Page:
Category Archives: Counter-revolution/civil war period

Constance de Markievicz: What Irish Republicans Stand For (1923)

In Citizen Army uniform with her beloved revolver

Today, February 4 (2018) marks the 150th anniversary of the birth of Constance Gore-Booth/Constance de Markievicz.  To commemorate the anniversary, I’m putting up the text of her 1923 pamphlet What Irish Republicans Stand For.

I have had a copy of this pamphlet since the late 1980s – ie for about 30 years! – dating back to when I first began collecting her writings, many of which appear on this blog.  I drew on her writings for my MA thesis which was written in 1995 and the first few months of 1996 – the thesis chapters also appear on this blog.

Ever since I started this blog in 2011, I have meant to stick it up here, but wanted to coincide it going up with some anniversary relating to her.  I had intended, finally, to put it up on July 15, last year, the 90th anniversary of her death, but got caught up in other things and the day came and went.

Addressking mass rally in Boston, during speaking tour in the United States

However, the 150th anniversary of her birth seems an even better time.  So, finally here it is.  Nick Scullin typed up half of it from a photocopy of the original pamphlet; I typed up the other half.

At first, I thought it was published in 1924 but it appears that it is 1923.  I don’t have access to libraries with copies of daily papers from that time so haven’t been able to double-check – Markievicz, for instance, cites several newspaper articles, giving the day of the month, so these could be looked up to verify 1923 is the year and not 1924.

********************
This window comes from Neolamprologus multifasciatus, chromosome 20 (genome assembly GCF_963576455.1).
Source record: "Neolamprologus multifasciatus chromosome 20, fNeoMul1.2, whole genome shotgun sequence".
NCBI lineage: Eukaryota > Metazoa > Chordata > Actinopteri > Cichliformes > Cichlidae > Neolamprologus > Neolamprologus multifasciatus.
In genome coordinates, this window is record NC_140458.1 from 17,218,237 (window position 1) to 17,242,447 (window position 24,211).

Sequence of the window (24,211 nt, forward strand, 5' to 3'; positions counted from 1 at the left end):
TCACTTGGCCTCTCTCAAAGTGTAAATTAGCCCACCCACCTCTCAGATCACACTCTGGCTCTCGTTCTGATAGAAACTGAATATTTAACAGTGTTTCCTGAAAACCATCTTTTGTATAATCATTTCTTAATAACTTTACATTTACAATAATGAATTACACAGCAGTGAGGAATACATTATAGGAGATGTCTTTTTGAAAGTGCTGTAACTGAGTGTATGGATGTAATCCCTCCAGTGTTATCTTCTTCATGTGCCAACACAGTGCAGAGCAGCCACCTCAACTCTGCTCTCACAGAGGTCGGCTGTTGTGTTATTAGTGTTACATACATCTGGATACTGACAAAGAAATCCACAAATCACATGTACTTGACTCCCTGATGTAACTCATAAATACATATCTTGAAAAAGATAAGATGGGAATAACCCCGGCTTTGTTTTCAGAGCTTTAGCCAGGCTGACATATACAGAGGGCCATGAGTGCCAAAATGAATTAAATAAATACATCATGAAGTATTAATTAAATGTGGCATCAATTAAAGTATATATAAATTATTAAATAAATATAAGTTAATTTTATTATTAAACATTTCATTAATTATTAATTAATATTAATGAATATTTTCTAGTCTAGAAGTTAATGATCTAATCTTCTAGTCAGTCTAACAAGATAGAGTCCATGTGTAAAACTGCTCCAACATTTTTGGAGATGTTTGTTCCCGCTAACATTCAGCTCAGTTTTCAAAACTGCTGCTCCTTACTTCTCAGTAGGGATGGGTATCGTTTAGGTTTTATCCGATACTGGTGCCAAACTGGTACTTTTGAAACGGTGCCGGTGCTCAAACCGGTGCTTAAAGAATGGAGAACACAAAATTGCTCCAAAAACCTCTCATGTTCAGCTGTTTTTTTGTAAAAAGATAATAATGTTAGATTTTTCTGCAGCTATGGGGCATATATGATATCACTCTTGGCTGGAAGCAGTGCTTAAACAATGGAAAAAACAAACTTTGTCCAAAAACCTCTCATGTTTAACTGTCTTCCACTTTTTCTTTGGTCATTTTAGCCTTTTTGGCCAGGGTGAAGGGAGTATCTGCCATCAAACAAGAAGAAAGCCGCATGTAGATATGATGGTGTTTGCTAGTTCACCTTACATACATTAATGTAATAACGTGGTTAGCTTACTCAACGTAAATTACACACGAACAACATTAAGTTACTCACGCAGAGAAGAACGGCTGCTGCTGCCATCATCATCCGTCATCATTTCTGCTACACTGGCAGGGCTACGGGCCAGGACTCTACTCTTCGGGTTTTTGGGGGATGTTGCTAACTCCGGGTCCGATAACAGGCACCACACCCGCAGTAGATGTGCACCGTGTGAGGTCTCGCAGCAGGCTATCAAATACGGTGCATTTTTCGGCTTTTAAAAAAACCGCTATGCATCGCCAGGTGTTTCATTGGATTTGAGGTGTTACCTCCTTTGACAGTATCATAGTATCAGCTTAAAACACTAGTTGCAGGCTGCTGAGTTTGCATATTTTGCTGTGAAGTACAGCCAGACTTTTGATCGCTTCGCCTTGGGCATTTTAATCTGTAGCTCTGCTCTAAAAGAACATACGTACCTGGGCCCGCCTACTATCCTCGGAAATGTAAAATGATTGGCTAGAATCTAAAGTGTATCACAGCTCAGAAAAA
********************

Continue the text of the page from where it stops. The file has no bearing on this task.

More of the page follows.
The original includes the words, “Reprinted from Forward by courtesy of the Editor”.  This was a left-wing Scottish newspaper, based in Glasgow.  Revolutionary socialists such as James Connolly and John Maclean, plus others associated with ‘Red Clydeside’  wrote for it, as did a range of reformist socialists.  After WW1, the paper was particularly associated with the ILP (left social-democrats).  Although Forward had its own printing and publishing company, What Irish Republicans Stand For was printed by Civic Press Ltd of Howard Street in Glasgow.

We typed it up in line with the original pamphlet – ie where it used italics, bold, capitals etc, we left them in place and where headings were centred in the original, we left them centred.  I have, however, put in gaps between paragraphs where the original simply indented a few spaces to indicate new paragraphs.

I’ve not corrected mistakes – eg Eamonn de Valera did not draw up the Democratic Programme (he, like Markievicz, was in prison in England at the time).  Also, some of the language now seems quaint.  Co-operative Commonwealth, for instance, was often used as a synonym for socialism.  There was also the view that pre-Conquest Gaelic society was a pre-class society, so references to “Gaelic ideas” often referred to this; regardless of the exact nature of Gaelic society, certainly both feudalism and capitalism were imposed on Ireland from across the water.

It is also important to keep in mind the time in which this was written.  A counter-revolution was taking place, reactionary elements within the independence movement were gaining control and imprisoning and murdering their former comrades, including people Markievicz had worked with.  Although Markievicz staunchly opposed the Free State, the counter-revolution took a heavy toll on her and she died just four years after the end of the civil war.

The cover has a box with the following in it, just below the title and by-line.  NB: the misspelling of Wolfe, Mitchel and Lalor are as on the cover.

COVER PAGE